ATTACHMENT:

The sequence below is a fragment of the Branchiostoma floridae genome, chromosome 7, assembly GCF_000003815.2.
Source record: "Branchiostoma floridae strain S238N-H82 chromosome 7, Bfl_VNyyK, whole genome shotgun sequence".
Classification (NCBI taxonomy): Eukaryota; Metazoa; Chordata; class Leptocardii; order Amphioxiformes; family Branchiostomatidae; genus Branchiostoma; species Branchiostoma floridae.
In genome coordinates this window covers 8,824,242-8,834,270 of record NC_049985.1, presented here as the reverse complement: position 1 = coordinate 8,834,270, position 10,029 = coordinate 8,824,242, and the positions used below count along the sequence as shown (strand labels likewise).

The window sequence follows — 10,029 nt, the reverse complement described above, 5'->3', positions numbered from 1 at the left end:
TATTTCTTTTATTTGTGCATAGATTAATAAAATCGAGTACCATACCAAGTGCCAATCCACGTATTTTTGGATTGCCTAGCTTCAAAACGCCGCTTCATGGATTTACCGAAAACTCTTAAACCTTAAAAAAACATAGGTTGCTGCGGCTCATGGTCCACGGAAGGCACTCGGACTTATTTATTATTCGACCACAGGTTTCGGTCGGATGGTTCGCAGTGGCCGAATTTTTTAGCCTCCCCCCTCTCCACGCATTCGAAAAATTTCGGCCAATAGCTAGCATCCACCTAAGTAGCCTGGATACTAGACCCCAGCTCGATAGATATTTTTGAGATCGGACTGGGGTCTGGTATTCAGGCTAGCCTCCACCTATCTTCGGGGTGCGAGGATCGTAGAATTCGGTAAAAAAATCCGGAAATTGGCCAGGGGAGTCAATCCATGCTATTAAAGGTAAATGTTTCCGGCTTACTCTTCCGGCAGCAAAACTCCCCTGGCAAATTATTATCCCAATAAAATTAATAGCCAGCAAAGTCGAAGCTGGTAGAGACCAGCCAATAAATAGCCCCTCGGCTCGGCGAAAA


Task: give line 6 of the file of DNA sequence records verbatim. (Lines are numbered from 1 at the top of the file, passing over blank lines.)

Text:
TATTTCTTTTATTTGTGCATAGATTAATAAAATCGAGTACCATACCAAGTGCCAATCCACGTATTTTTGGATTGCCTAGCTTCAAAACGCCGCTTCATGGATTTACCGAAAACTCTTAAACCTTAAAAAAACATAGGTTGCTGCGGCTCATGGTCCACGGAAGGCACTCGGACTTATTTATTATTCGACCACAGGTTTCGGTCGGATGGTTCGCAGTGGCCGAATTTTTTAGCCTCCCCCCTCTCCACGCATTCGAAAAATTTCGGCCAATAGCTAGCATCCACCTAAGTAGCCTGGATACTAGACCCCAGCTCGATAGATATTTTTGAGATCGGACTGGGGTCTGGTATTCAGGCTAGCCTCCACCTATCTTCGGGGTGCGAGGATCGTAGAATTCGGTAAAAAAATCCGGAAATTGGCCAGGGGAGTCAATCCATGCTATTAAAGGTAAATGTTTCCGGCTTACTCTTCCGGCAGCAAAACTCCCCTGGCAAATTATTATCCCAATAAAATTAATAGCCAGCAAAGTCGAAGCTGGTAGAGACCAGCCAATAAATAGCCCCTCGGCTCGGCGAAAA